3. Talk with everyone you know

Once you start to really care about something, talk to everyone you know about it.

Don’t be afraid to have meaningful conversations with people.

I promise that having conversations about things you care about strengthens your relationships. You’ll find people that are engaging and interesting. Meeting people won’t be filled with agonizing small talk because you’ll be able to talk about things you care about.

Please note: I have learned over the years that there is a time and place for everything. As a freshman, newly returned from Kenya where I personally met witi girls that had undergone FGM (Female genital mutiliation), I wanted to talk to everyone about it. However, I quickly learned that talking about FGM on a first date is a bit much.

And, as always, remember to be respectful as you talk about the things you care about. Some people have really strong opinions or are personally affected by the things you care passionately about. Be sure to always treat others (and their opinions) with respect. I was having dinner with a new friend not too long ago, and we started talking about the current political attacks on public lands. I started respectfully criticizing certain Utah politicains for their actions, but didn’t say anything particularly rude. You could imagine my relief that I was respectfully when I found out my new friend was closely related to one of those politicians. You never know who is affected by these different topics, so be sure to always be respectful.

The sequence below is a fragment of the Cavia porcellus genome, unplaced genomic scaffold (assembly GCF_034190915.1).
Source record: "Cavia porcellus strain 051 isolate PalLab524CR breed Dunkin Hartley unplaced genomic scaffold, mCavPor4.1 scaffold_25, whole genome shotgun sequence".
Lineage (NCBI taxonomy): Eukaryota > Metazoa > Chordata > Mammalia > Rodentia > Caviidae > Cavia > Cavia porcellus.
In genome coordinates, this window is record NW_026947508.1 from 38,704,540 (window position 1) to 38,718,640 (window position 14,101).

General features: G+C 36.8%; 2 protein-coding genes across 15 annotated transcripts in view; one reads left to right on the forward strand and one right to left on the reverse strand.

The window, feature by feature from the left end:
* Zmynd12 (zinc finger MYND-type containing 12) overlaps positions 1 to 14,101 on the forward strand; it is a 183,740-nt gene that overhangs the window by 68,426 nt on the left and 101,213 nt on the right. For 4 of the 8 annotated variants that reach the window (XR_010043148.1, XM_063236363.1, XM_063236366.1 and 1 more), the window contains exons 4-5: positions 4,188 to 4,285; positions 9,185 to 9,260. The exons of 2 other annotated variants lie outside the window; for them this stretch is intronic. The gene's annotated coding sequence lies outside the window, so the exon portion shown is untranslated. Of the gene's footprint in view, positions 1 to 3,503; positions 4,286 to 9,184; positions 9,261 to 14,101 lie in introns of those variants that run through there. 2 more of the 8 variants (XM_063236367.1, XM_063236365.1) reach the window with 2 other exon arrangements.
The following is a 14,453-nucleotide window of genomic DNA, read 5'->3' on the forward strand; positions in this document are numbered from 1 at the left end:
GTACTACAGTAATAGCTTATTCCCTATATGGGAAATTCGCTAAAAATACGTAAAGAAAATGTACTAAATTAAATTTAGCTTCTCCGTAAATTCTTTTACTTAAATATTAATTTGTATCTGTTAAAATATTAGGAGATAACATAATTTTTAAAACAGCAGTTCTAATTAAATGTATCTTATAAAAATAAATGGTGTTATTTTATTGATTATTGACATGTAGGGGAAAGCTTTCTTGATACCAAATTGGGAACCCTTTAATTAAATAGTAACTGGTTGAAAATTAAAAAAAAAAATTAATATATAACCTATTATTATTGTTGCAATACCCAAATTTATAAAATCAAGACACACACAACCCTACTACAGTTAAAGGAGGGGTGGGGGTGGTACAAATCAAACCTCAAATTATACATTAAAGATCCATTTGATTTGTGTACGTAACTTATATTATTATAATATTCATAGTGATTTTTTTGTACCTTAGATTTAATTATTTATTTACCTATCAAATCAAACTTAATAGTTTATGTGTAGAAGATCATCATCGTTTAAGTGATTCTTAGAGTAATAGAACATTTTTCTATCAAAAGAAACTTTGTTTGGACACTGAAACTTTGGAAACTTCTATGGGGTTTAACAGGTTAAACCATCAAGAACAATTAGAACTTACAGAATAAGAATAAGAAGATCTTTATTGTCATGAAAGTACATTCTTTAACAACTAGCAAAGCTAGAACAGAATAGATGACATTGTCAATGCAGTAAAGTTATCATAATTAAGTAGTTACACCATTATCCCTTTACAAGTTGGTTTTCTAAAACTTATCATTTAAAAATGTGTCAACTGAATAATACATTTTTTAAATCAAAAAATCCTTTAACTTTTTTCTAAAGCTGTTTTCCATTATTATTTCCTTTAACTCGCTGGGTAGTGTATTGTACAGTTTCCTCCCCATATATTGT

In conclusion, I would just reiterate the importance of caring.

Remember my small, orange sticker on my water bottle: it’s cool to care. I understand that there are so many reasons to not be involved or to not care. Caring hurts sometimes — you become so invested in something and it hurts when things go wrong. I know my sticker says it’s cool to care, but I also know many words could replace cool. Its overwhelming to care. Frustrating. Disheartening. Exciting. Interesting. Engaging. Important.

In the end, caring about issues shows you care about those around you. It shows you’re willing to think about things outside yourself. It shows you’re compassionate.

So remember, it’s cool to care.